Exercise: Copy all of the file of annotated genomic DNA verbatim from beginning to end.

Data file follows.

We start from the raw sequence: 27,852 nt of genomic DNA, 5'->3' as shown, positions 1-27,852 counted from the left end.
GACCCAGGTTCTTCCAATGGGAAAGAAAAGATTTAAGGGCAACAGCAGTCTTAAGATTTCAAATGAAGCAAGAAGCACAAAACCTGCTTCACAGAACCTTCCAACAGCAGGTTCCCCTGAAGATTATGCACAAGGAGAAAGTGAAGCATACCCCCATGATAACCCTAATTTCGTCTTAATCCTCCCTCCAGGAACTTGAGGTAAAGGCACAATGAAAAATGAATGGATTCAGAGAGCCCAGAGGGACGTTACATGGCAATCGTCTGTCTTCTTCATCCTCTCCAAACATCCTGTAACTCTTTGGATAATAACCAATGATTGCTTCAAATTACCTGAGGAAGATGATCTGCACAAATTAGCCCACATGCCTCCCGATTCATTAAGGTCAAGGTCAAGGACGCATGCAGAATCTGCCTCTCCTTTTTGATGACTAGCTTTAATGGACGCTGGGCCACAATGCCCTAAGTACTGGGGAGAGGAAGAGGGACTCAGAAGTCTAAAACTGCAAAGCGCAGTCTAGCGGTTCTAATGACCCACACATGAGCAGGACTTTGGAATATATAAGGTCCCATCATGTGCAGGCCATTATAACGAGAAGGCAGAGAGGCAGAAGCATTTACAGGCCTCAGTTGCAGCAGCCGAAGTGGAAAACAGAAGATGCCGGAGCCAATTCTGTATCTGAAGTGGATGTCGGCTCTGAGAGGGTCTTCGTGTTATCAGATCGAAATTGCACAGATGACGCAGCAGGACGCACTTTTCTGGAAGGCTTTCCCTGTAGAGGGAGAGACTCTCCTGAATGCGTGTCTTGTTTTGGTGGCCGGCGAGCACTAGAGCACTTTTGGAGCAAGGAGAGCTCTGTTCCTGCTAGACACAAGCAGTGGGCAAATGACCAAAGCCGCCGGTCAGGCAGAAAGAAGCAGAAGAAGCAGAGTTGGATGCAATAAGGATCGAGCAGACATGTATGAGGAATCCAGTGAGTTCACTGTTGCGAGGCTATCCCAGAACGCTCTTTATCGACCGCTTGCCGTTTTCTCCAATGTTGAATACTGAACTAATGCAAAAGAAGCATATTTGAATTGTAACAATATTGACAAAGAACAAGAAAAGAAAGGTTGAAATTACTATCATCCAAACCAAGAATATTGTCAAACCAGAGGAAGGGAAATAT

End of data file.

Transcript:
We start from the raw sequence: 27,852 nt of genomic DNA, 5'->3' as shown, positions 1-27,852 counted from the left end.
GACCCAGGTTCTTCCAATGGGAAAGAAAAGATTTAAGGGCAACAGCAGTCTTAAGATTTCAAATGAAGCAAGAAGCACAAAACCTGCTTCACAGAACCTTCCAACAGCAGGTTCCCCTGAAGATTATGCACAAGGAGAAAGTGAAGCATACCCCCATGATAACCCTAATTTCGTCTTAATCCTCCCTCCAGGAACTTGAGGTAAAGGCACAATGAAAAATGAATGGATTCAGAGAGCCCAGAGGGACGTTACATGGCAATCGTCTGTCTTCTTCATCCTCTCCAAACATCCTGTAACTCTTTGGATAATAACCAATGATTGCTTCAAATTACCTGAGGAAGATGATCTGCACAAATTAGCCCACATGCCTCCCGATTCATTAAGGTCAAGGTCAAGGACGCATGCAGAATCTGCCTCTCCTTTTTGATGACTAGCTTTAATGGACGCTGGGCCACAATGCCCTAAGTACTGGGGAGAGGAAGAGGGACTCAGAAGTCTAAAACTGCAAAGCGCAGTCTAGCGGTTCTAATGACCCACACATGAGCAGGACTTTGGAATATATAAGGTCCCATCATGTGCAGGCCATTATAACGAGAAGGCAGAGAGGCAGAAGCATTTACAGGCCTCAGTTGCAGCAGCCGAAGTGGAAAACAGAAGATGCCGGAGCCAATTCTGTATCTGAAGTGGATGTCGGCTCTGAGAGGGTCTTCGTGTTATCAGATCGAAATTGCACAGATGACGCAGCAGGACGCACTTTTCTGGAAGGCTTTCCCTGTAGAGGGAGAGACTCTCCTGAATGCGTGTCTTGTTTTGGTGGCCGGCGAGCACTAGAGCACTTTTGGAGCAAGGAGAGCTCTGTTCCTGCTAGACACAAGCAGTGGGCAAATGACCAAAGCCGCCGGTCAGGCAGAAAGAAGCAGAAGAAGCAGAGTTGGATGCAATAAGGATCGAGCAGACATGTATGAGGAATCCAGTGAGTTCACTGTTGCGAGGCTATCCCAGAACGCTCTTTATCGACCGCTTGCCGTTTTCTCCAATGTTGAATACTGAACTAATGCAAAAGAAGCATATTTGAATTGTAACAATATTGACAAAGAACAAGAAAAGAAAGGTTGAAATTACTATCATCCAAACCAAGAATATTGTCAAACCAGAGGAAGGGAAATAT